Looking In and Reaching Out: Becoming a Public Archaeologist

As a proponent of public archaeology, I find myself propelled toward commitments, ideas, events, and people who encourage education, engagement, and awareness. As a graduate student, I’m constantly compelled to seek and develop opportunities to increase all people’s appreciation for and knowledge of archaeology. Some of the strategies I use are well-recognized and employed in a (seemingly) universal way within the profession. Other practices, I like to think, stem from facilitating public ventures concerning archaeology and an interminable awareness of what other students, professionals, and disciplines are doing to integrate the “them” into the so-called archaeological “us.”

Since enrolling in graduate school, I’ve encountered and created great opportunities to become an active public archaeologist. Using these experiences and the accumulated insights, I hope to encourage others, whether students, professors, professionals, avocational archaeologists, or individuals working in other fields, to incorporate these ideas into forthcoming plans, to reflect upon their own experiences, and to share their insights with others.

Be (pro)active and involved

This point is the master key to all public archaeology doors. All the suggestions listed below stem from this concept. Creating and promoting your presence in any archaeological community provides new opportunities and might inspire new ways of thinking.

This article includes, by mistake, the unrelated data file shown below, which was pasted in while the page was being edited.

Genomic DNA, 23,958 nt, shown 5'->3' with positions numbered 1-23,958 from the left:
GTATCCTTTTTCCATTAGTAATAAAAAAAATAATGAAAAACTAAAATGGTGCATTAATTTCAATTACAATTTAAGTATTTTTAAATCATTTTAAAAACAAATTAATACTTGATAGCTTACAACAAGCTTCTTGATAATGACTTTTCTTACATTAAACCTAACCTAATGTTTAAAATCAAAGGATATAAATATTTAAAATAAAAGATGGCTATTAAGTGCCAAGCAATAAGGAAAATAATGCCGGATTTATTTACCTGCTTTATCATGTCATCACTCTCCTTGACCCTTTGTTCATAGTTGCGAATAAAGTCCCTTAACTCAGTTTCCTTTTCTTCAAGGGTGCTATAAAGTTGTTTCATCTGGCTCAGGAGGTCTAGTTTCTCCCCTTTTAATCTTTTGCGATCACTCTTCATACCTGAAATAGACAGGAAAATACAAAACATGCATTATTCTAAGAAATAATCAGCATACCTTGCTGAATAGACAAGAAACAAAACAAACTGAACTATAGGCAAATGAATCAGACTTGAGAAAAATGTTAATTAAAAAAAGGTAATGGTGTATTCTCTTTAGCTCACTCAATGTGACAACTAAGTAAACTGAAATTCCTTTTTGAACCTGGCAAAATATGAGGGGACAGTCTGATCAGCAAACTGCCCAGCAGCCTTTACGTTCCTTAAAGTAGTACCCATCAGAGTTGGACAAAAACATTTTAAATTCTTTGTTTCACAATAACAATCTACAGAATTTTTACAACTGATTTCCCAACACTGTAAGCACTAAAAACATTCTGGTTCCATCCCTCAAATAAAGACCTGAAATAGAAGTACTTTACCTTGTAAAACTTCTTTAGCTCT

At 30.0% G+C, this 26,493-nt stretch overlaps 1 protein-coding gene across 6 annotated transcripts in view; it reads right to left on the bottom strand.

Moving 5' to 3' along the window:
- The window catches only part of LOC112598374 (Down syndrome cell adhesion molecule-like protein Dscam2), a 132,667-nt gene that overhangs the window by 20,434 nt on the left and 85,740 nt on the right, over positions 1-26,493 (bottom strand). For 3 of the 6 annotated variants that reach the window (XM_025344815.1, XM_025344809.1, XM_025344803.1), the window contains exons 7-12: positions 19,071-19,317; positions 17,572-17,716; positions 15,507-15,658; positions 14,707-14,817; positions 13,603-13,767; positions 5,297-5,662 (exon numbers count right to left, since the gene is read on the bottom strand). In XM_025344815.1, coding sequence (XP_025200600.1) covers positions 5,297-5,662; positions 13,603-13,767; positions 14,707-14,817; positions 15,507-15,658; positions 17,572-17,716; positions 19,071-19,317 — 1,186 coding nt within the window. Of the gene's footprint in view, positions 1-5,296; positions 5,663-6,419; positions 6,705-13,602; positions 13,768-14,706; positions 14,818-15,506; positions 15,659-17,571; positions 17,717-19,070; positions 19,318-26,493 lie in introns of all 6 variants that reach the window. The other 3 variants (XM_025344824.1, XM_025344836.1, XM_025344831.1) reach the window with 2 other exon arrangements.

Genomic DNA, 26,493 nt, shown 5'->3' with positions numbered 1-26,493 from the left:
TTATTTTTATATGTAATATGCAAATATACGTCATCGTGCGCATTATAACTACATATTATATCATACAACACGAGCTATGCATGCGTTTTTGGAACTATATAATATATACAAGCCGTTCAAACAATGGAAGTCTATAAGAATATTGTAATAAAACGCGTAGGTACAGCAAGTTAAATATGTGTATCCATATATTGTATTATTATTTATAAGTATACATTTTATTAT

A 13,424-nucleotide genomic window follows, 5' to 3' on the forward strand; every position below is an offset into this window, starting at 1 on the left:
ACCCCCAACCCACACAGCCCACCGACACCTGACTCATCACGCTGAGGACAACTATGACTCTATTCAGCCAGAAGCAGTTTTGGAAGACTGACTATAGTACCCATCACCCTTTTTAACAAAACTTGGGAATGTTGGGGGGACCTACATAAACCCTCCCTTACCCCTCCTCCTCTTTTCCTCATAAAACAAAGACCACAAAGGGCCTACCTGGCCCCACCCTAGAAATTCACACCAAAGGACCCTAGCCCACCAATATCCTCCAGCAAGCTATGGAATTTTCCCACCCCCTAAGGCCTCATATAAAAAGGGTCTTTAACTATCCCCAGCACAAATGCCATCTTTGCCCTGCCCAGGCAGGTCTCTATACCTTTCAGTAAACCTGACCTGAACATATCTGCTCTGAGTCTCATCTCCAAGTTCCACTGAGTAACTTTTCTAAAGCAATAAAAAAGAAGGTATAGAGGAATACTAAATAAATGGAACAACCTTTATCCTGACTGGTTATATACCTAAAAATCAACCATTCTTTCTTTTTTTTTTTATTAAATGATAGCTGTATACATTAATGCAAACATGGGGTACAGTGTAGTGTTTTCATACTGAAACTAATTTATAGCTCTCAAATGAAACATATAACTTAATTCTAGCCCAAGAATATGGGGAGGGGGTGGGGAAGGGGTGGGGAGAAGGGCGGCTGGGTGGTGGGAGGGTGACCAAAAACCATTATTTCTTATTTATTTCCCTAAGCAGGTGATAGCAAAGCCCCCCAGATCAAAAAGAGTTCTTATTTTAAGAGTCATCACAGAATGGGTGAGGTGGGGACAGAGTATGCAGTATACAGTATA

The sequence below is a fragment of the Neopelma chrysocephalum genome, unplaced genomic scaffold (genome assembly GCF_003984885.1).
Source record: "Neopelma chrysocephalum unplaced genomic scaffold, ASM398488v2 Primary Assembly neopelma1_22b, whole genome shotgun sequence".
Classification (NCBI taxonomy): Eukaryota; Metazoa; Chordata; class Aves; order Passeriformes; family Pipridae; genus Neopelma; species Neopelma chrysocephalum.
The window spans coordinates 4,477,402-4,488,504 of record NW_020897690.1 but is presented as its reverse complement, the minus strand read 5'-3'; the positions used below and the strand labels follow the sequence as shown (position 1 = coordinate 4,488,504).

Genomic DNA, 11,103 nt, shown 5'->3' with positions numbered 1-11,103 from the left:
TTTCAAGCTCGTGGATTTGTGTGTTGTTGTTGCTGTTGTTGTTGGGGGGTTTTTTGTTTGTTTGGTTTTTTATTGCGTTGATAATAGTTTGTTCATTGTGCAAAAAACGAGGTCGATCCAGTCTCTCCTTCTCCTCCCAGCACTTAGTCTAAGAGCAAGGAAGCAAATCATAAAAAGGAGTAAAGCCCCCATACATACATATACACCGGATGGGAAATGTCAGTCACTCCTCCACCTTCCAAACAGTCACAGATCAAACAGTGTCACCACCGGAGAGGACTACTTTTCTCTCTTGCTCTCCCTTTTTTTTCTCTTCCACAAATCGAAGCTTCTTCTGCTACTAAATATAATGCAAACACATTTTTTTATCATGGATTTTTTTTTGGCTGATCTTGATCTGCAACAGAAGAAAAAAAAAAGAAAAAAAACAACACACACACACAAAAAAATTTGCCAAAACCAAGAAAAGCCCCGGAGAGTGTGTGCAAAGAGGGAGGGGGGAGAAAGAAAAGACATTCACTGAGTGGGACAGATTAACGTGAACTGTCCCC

Be inventive and encourage creativity

Don’t pressure yourself into making every idea novel, unique, or outstanding, but don’t hesitate to adapt something that already exists to meet your needs.

UWF’s Graduate Anthropology Association (GAA) wanted to celebrate bioanthropology and cultural anthropology in a way similar to National Archaeology Day. Simple research led the group to realize that no such days, weeks, or events exist nationally. What’s a group to do? Create a day for each! GAA will host two public events on the UWF campus. Bioanthropology Day occurred on February 12, Charles Darwin’s birthday. Cultural Anthropology Day will take place on April 9 in honor of Bronislaw Malinowski’s birthday.

Actively seek inspiration and search for it in multiple locations

Engaging with others interested in public archaeology facilitates ingenuity. Read a lot of everything—books, articles, newspapers, tweets, blog posts. Explore conferences or professionals not involved with archaeology. Study effective programs, training sessions, workshops, educational tactics, outreach approaches, and ideas in other disciplines and work toward integrating new inspirations into your repertoire.